Do root hydraulic properties change during the early vegetative stage of plant development in barley (Hordeum vulgare)?Ann Bot. 2014 Feb; 113(3):385-402.AB
BACKGROUND AND AIMS
As annual crops develop, transpirational water loss increases substantially. This increase has to be matched by an increase in water uptake through the root system. The aim of this study was to assess the contributions of changes in intrinsic root hydraulic conductivity (Lp, water uptake per unit root surface area, driving force and time), driving force and root surface area to developmental increases in root water uptake.
Hydroponically grown barley plants were analysed during four windows of their vegetative stage of development, when they were 9-13, 14-18, 19-23 and 24-28 d old. Hydraulic conductivity was determined for individual roots (Lp) and for entire root systems (Lp(r)). Osmotic Lp of individual seminal and adventitious roots and osmotic Lp(r) of the root system were determined in exudation experiments. Hydrostatic Lp of individual roots was determined by root pressure probe analyses, and hydrostatic Lp(r) of the root system was derived from analyses of transpiring plants.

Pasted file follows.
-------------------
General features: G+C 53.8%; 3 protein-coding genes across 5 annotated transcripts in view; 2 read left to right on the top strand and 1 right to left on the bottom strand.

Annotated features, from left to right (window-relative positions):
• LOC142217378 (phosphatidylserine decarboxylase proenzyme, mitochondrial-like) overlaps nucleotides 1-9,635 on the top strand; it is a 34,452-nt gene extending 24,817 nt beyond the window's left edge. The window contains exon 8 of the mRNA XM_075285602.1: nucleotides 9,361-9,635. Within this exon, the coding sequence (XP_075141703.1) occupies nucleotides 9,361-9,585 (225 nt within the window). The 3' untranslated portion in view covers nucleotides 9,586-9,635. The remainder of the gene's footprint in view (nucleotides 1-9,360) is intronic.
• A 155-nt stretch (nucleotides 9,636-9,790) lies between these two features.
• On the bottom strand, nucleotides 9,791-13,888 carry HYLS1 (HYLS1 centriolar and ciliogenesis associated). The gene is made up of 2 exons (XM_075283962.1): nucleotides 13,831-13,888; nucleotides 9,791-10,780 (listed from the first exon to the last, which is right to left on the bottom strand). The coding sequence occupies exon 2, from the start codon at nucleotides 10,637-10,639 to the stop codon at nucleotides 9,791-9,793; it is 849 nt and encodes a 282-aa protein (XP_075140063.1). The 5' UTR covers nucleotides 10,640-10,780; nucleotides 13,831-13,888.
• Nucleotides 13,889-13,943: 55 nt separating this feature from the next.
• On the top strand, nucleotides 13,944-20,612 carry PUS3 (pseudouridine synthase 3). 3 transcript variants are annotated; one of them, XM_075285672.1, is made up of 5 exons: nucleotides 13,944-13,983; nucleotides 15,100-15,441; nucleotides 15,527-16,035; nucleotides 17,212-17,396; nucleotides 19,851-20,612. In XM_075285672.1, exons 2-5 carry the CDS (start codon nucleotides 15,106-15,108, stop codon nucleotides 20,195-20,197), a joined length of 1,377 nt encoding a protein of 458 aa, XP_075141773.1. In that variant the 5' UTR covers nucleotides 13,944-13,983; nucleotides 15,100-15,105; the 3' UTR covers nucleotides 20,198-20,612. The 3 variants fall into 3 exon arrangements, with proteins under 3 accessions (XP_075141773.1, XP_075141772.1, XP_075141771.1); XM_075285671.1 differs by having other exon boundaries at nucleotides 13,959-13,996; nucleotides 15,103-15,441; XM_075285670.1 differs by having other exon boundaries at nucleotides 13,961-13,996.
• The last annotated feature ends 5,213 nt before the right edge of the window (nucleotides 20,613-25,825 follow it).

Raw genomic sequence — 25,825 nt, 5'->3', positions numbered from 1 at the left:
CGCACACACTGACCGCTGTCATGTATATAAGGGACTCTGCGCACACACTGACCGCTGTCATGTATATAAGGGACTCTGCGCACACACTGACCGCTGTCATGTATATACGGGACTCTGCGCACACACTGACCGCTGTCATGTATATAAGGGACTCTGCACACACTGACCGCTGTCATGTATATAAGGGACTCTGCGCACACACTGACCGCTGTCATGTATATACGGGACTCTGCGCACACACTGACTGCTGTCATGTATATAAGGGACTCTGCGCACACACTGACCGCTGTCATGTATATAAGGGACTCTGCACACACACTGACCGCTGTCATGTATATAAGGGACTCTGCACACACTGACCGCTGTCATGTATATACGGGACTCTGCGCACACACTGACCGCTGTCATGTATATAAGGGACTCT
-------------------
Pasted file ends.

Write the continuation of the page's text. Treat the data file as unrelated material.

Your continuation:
Although osmotic and hydrostatic Lp and Lp(r) values increased initially during development and were correlated positively with plant transpiration rate, their overall developmental increases (about 2-fold) were small compared with increases in transpirational water loss and root surface area (about 10- to 40-fold). The water potential gradient driving water uptake in transpiring plants more than doubled during development, and potentially contributed to the increases in plant water flow. Osmotic Lp(r) of entire root systems and hydrostatic Lp(r) of transpiring plants were similar, suggesting that the main radial transport path in roots was the cell-to-cell path at all developmental stages.
Increase in the surface area of root system, and not changes in intrinsic root hydraulic properties, is the main means through which barley plants grown hydroponically sustain an increase in transpirational water loss during their vegetative development.